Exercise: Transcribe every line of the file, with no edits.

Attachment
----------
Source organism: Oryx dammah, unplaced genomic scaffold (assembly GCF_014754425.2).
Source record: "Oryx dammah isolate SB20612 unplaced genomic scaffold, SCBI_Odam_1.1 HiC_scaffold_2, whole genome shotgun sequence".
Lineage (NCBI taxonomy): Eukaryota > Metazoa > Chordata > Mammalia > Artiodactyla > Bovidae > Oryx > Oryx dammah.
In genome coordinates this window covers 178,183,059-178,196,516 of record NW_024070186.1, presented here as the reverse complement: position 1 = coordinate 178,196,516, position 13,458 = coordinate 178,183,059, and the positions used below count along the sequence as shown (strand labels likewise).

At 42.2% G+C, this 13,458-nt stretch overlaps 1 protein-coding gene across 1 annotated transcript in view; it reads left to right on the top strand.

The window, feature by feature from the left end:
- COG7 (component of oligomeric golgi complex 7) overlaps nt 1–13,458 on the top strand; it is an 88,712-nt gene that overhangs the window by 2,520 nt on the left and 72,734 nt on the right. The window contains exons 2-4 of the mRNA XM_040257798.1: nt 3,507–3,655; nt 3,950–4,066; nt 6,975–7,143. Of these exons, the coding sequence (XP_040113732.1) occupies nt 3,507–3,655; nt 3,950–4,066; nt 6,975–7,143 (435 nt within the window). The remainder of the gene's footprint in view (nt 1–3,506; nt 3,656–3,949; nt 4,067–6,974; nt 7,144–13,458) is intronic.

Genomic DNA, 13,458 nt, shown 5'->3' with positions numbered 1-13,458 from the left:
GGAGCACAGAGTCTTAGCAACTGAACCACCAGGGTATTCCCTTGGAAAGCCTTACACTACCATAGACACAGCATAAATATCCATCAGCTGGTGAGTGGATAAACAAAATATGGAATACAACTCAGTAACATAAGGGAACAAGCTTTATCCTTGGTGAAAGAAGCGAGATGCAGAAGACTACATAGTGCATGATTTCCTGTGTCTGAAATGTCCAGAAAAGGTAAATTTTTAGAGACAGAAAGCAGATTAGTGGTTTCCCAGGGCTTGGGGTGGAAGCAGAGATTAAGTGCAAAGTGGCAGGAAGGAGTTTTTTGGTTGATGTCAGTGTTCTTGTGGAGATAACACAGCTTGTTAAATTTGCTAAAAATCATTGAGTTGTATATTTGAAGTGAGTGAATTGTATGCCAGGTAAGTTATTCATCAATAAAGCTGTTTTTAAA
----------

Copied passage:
Source organism: Oryx dammah, unplaced genomic scaffold (assembly GCF_014754425.2).
Source record: "Oryx dammah isolate SB20612 unplaced genomic scaffold, SCBI_Odam_1.1 HiC_scaffold_2, whole genome shotgun sequence".
Lineage (NCBI taxonomy): Eukaryota > Metazoa > Chordata > Mammalia > Artiodactyla > Bovidae > Oryx > Oryx dammah.
In genome coordinates this window covers 178,183,059-178,196,516 of record NW_024070186.1, presented here as the reverse complement: position 1 = coordinate 178,196,516, position 13,458 = coordinate 178,183,059, and the positions used below count along the sequence as shown (strand labels likewise).

At 42.2% G+C, this 13,458-nt stretch overlaps 1 protein-coding gene across 1 annotated transcript in view; it reads left to right on the top strand.

The window, feature by feature from the left end:
- COG7 (component of oligomeric golgi complex 7) overlaps nt 1–13,458 on the top strand; it is an 88,712-nt gene that overhangs the window by 2,520 nt on the left and 72,734 nt on the right. The window contains exons 2-4 of the mRNA XM_040257798.1: nt 3,507–3,655; nt 3,950–4,066; nt 6,975–7,143. Of these exons, the coding sequence (XP_040113732.1) occupies nt 3,507–3,655; nt 3,950–4,066; nt 6,975–7,143 (435 nt within the window). The remainder of the gene's footprint in view (nt 1–3,506; nt 3,656–3,949; nt 4,067–6,974; nt 7,144–13,458) is intronic.

Genomic DNA, 13,458 nt, shown 5'->3' with positions numbered 1-13,458 from the left:
GGAGCACAGAGTCTTAGCAACTGAACCACCAGGGTATTCCCTTGGAAAGCCTTACACTACCATAGACACAGCATAAATATCCATCAGCTGGTGAGTGGATAAACAAAATATGGAATACAACTCAGTAACATAAGGGAACAAGCTTTATCCTTGGTGAAAGAAGCGAGATGCAGAAGACTACATAGTGCATGATTTCCTGTGTCTGAAATGTCCAGAAAAGGTAAATTTTTAGAGACAGAAAGCAGATTAGTGGTTTCCCAGGGCTTGGGGTGGAAGCAGAGATTAAGTGCAAAGTGGCAGGAAGGAGTTTTTTGGTTGATGTCAGTGTTCTTGTGGAGATAACACAGCTTGTTAAATTTGCTAAAAATCATTGAGTTGTATATTTGAAGTGAGTGAATTGTATGCCAGGTAAGTTATTCATCAATAAAGCTGTTTTTAAA